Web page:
Mapping choice: A critical GIS analysis of English learner enrollment
Keywords:school choice, English language learners, Geographic Information Systems, charter schools, open enrollment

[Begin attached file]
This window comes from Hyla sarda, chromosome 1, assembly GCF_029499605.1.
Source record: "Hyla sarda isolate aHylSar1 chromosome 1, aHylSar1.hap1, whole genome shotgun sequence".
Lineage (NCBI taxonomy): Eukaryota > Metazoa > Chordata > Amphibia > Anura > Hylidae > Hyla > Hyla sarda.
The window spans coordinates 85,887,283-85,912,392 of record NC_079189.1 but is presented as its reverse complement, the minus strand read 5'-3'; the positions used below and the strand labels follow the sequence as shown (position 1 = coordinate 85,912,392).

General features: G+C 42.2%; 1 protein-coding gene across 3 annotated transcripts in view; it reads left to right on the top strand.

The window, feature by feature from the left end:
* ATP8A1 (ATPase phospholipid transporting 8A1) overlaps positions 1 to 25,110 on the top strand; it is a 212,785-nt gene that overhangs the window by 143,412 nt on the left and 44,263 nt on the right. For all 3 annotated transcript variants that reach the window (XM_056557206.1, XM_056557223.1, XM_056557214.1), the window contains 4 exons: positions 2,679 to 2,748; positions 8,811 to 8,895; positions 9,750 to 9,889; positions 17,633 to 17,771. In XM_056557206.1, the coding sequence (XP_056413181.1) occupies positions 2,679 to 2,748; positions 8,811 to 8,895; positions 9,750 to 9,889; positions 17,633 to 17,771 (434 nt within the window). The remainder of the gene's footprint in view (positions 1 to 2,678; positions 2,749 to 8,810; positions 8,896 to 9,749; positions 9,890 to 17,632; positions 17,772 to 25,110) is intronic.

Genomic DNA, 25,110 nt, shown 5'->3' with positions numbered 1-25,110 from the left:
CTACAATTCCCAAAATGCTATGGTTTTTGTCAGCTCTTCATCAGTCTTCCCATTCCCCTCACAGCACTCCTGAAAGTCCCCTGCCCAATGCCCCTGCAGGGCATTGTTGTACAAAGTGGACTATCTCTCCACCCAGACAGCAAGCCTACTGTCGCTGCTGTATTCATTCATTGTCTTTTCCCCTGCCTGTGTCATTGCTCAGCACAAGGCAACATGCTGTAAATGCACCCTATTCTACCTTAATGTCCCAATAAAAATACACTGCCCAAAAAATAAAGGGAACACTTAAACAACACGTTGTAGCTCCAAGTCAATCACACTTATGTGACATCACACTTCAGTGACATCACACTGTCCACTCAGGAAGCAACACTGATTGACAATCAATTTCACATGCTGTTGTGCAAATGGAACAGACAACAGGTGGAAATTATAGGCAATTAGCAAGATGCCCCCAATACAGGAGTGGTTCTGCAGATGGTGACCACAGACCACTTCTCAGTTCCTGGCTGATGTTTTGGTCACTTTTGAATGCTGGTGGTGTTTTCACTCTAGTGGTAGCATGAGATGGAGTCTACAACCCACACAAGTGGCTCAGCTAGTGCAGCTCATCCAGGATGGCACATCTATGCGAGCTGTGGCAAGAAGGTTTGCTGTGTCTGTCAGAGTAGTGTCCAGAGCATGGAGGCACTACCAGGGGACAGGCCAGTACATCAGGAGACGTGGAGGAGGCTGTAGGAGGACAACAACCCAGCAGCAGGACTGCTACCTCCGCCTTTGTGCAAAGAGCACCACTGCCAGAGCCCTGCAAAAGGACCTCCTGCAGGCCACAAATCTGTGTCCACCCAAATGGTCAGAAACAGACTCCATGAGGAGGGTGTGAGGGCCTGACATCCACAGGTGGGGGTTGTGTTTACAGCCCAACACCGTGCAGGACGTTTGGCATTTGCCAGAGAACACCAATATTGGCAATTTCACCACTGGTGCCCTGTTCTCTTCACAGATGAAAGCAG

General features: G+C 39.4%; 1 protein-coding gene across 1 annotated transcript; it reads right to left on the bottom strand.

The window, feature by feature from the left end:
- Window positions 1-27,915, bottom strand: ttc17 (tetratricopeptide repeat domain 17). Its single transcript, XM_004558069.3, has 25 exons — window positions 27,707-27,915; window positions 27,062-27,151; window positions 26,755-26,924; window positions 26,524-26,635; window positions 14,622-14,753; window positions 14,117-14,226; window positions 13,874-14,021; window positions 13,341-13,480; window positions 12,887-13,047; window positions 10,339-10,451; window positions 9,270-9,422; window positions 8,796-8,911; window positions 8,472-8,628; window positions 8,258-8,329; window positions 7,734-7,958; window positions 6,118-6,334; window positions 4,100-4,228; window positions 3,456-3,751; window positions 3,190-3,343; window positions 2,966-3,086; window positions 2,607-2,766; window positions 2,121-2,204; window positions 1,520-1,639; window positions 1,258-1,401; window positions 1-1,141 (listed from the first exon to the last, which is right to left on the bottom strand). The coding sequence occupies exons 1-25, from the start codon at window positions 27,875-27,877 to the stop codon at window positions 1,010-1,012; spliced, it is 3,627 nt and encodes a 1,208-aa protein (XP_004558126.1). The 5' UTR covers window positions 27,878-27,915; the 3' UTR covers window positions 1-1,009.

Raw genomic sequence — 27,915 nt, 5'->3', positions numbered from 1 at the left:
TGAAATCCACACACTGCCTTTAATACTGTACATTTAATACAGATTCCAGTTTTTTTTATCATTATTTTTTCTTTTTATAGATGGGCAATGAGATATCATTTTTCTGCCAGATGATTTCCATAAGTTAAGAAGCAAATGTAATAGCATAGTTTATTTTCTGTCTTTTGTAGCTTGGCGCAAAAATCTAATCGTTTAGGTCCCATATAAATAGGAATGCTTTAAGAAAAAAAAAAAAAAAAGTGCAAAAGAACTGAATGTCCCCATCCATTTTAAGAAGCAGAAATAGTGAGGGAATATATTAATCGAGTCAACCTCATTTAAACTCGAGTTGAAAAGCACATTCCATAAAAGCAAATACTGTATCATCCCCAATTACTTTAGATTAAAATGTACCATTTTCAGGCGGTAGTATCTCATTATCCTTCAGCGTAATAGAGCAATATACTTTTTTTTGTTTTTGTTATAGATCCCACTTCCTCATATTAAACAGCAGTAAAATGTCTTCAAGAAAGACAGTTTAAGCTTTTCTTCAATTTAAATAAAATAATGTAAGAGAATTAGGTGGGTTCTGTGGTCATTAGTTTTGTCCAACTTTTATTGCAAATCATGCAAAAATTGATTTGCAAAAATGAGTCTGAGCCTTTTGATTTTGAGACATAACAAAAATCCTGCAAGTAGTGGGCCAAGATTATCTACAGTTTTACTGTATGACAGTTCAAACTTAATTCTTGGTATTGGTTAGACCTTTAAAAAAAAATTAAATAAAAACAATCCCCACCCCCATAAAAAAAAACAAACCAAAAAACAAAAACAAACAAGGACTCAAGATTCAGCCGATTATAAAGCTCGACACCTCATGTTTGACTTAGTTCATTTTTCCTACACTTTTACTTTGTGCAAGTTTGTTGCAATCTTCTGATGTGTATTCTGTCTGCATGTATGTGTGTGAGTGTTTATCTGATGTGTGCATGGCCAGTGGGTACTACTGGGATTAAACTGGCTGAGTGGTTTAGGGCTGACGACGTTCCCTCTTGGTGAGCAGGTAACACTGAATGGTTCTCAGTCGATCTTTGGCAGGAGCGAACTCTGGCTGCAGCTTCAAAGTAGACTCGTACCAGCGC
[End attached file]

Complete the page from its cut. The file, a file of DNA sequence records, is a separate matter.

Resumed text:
In many ways, Arizona is on the forefront of school choice: in addition to a state-wide open enrollment law, it was one of the first states to adopt charter school legislation in 1994 and currently has the second-highest percentage of public school students attending charter schools in the nation. Despite the extensive research on school choice, less is known about whether choice systems meaningfully impart more opportunities for students classified as English learners, a diverse group that has been the subject of multiple discriminatory policies and has one of the lowest graduation rates in the state. The current paper uses geospatial analysis to examine English learner participation in school choice in one Arizona metropolitan area. The results indicate that charter schools consistently under-enroll EL students regardless of demographic variability across geographic locations. Charter school locational patterns may be one contributing factor to EL enrollment disparities, though they are not likely to be the only reason. Employing a conceptual framework of motility or “mobility capital” (Kaufman et al., 2004) and a critical stance on the spatial dimensions of neoliberal reforms, findings suggest that unregulated school choice may not reliably provide improved schooling options for students classified as English learners.
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